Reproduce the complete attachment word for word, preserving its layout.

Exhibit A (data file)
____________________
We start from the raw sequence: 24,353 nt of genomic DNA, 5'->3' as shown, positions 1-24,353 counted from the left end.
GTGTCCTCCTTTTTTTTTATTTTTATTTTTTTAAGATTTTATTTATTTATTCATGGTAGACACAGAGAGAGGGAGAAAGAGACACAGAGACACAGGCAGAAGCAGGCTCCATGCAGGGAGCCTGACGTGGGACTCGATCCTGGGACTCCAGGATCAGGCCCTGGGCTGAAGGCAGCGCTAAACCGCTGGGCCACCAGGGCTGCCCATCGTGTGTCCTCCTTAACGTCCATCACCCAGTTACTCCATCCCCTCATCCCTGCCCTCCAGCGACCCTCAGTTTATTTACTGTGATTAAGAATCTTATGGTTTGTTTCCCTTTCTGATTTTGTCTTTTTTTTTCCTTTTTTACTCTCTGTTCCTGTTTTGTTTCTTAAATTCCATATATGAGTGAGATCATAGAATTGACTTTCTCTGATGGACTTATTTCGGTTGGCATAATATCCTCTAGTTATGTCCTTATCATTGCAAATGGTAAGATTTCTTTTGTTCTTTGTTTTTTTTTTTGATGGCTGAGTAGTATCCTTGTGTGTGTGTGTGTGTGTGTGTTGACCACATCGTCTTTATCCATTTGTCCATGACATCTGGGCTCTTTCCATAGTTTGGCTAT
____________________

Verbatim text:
We start from the raw sequence: 24,353 nt of genomic DNA, 5'->3' as shown, positions 1-24,353 counted from the left end.
GTGTCCTCCTTTTTTTTTATTTTTATTTTTTTAAGATTTTATTTATTTATTCATGGTAGACACAGAGAGAGGGAGAAAGAGACACAGAGACACAGGCAGAAGCAGGCTCCATGCAGGGAGCCTGACGTGGGACTCGATCCTGGGACTCCAGGATCAGGCCCTGGGCTGAAGGCAGCGCTAAACCGCTGGGCCACCAGGGCTGCCCATCGTGTGTCCTCCTTAACGTCCATCACCCAGTTACTCCATCCCCTCATCCCTGCCCTCCAGCGACCCTCAGTTTATTTACTGTGATTAAGAATCTTATGGTTTGTTTCCCTTTCTGATTTTGTCTTTTTTTTTCCTTTTTTACTCTCTGTTCCTGTTTTGTTTCTTAAATTCCATATATGAGTGAGATCATAGAATTGACTTTCTCTGATGGACTTATTTCGGTTGGCATAATATCCTCTAGTTATGTCCTTATCATTGCAAATGGTAAGATTTCTTTTGTTCTTTGTTTTTTTTTTTGATGGCTGAGTAGTATCCTTGTGTGTGTGTGTGTGTGTGTGTTGACCACATCGTCTTTATCCATTTGTCCATGACATCTGGGCTCTTTCCATAGTTTGGCTAT